Suppose a hypothetical somebody won the lottery, but being such a magnanimous fellow, they decided to give away every penny. Would my hypothetical do-gooder still have to distribute money from post-tax funds, or is it possible to just tax each recipient instead and distribute the entire lump sum. I'm imagining a scenario where the funds were given in $1000 increments to as many people as possible (almost 1 million people with a $970k lump sum).
closed as too broad by Pete B., Dheer, Nathan L, Chris W. Rea, JoeTaxpayer♦ Oct 23 '18 at 1:16
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If the lottery pays you $970M, and then you make $1000 gifts to a bunch of people, yes, the initial lottery payment is taxable, but the $1000 gifts are below the gift tax threshold and thus not taxable.
However, many states allow you to choose how winnings are distributed. This is so that if a group of people wins, they can each receive and get taxed on their share, rather than having one person collect the winnings, get taxed, and distribute the winnings, which would be a second taxable event. Theoretically, you could walk into the lottery office with a winning ticket and a list of 970,000 people to whom you want the winnings distributed, and the lottery commission would make a $1000 payment - which would be taxable income - to each of those 'winners'.
In practice, your state lottery commission may balk at dividing up the winnings that broadly.
It depends how the money flows.
The money comes to you first, then you dole it out
If the corpus of the lottery winning is first paid to you (some taxes withheld), and then you dollop it out to various persons, you will owe taxes on the full amount. In the US and similar tax mechanisms,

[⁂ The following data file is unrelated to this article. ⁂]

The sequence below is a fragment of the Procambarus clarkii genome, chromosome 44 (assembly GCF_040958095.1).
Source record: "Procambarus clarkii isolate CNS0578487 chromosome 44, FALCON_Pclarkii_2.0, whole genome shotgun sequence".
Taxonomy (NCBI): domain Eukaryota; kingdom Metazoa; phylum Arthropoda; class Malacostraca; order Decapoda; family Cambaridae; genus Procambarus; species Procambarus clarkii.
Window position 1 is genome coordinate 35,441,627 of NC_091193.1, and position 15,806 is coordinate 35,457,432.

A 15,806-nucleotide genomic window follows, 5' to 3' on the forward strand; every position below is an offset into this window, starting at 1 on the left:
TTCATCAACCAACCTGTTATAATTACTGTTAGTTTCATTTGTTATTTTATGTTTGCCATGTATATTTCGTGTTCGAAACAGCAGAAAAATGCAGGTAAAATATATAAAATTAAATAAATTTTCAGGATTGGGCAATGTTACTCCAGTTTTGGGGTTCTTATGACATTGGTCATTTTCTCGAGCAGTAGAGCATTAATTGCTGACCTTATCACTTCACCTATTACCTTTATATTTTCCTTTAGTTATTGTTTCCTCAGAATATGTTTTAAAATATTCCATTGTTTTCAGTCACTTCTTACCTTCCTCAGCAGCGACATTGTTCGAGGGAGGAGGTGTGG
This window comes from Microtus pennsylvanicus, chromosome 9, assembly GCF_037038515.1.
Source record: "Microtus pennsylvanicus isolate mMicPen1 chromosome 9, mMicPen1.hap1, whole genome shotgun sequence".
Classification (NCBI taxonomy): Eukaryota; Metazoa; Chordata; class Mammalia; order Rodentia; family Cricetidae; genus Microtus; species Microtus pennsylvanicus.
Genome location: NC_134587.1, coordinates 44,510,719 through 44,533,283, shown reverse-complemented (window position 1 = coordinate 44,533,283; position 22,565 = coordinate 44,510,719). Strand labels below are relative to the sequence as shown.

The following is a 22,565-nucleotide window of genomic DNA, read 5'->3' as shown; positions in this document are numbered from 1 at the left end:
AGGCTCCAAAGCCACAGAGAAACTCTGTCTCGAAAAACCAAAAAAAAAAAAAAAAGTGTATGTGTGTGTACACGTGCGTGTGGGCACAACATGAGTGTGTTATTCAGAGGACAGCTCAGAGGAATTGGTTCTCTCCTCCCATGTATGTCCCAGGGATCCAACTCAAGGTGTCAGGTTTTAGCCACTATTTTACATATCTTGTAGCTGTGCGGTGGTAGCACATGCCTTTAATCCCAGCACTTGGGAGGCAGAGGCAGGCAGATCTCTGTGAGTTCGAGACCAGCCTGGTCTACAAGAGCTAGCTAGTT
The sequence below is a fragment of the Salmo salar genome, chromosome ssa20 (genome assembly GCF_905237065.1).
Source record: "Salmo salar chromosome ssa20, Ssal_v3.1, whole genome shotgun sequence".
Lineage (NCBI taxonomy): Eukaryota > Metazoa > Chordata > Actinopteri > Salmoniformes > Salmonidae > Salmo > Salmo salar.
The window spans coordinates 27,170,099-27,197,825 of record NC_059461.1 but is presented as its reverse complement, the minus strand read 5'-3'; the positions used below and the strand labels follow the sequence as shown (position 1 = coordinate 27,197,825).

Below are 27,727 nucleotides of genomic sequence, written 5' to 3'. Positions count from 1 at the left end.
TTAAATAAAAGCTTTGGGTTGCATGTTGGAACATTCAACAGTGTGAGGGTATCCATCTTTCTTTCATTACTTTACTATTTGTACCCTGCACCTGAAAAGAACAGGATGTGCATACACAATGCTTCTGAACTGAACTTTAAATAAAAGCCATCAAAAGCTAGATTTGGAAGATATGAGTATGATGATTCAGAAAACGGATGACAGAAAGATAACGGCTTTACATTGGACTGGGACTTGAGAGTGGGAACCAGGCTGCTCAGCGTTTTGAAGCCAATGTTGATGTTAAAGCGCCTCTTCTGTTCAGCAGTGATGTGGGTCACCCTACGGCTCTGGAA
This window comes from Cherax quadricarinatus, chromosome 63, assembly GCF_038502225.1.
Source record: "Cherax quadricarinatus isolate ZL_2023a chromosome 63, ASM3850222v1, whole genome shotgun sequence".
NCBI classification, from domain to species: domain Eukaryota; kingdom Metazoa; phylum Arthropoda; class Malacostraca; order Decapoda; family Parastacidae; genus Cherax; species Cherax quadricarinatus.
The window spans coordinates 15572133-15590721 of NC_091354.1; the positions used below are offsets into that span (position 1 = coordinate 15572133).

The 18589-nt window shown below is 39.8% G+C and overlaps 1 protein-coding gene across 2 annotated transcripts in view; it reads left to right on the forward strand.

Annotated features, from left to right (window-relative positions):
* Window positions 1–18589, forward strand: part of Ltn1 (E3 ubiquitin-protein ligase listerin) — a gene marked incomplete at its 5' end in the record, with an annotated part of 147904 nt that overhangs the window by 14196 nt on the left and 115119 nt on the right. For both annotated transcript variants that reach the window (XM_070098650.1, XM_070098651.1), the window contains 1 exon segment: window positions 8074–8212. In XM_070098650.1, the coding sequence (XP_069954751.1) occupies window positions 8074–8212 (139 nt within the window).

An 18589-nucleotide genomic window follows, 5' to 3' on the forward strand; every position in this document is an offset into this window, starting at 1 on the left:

For amounts paid to individuals, you have already paid taxes. You may have to also pay a gift tax when you give the gift.
for amounts you donate to registered nonprofits, you will avoid paying taxes on those amounts. However there is a cap. Take your AGI (substantially the amount of the corpus) and take 60% of it (formerly 50%), that is your cap for most public charities/nonprofits. Some nonprofits are 30% limit or 20% limit, such as your own private foundation. If you exceed the cap, you can "roll over" the extra amount to the next year, allowing you to take 60% (or whichever fraction) of that year's AGI. This only works for 5 years, not forever. Probably a lost cause with a massive lottery win.
The upshot is you'd be clobbered with taxes, good-n-plenty, paying normal taxes on at least 40% of the winning (if you exploited charity deductions to the max).
Or, you direct the lottery commission to pay it to others
In this case, before you receive the prize, you tell the lottery commission to divide the winning up to several persons. (Remember in the USA now, a corporation is a person).
Happens all the time with "lottery clubs", most states will split the winnings (and the taxes) for you to a sane number of recipients, but if the state does not do that, you form a corporate shell to do the splitting.*.
In that case, each of those persons will pay their own taxes on their share of the money.
If that person is a non-profit organization, they will not pay any taxes. Congratulations on your name on the stadium.
Taxwise, this is a much, much, much better way to do things.
One of those "persons" can a Private Foundation, such as the Bill & Melinda Gates Foundation, except with your name and you control it. Here's the deal though; you can't just pay yourself a million dollar salary as an employee of the Foundation. The salary must be competitive with what similar ranks of employee are getting, e.g. $75,000/year being a typical Executive Director salary. Setting up a Private Foundation is a complicated pain, and you will definitely need a legal team. You will also learn a new word: Inurement.
A much simpler version of a Private Foundation is a Donor Advised Fund, which you can set up in 20 minutes. It is a storage tank for charitably donated funds, in which you have the rights to direct how the money is invested and re-donated to charity. You can't inure using the DAF, even slightly, because they won't let you.
* Since many lottery winners do this, IRS doesn't seem to have a problem with it being formed after the win. (Remember, people don't win lotteries, tickets do. Tickets are bearer documents associated with no person until they are signed. If you are signing your lottery tickets right away, you have a very, very bad tax advisor.)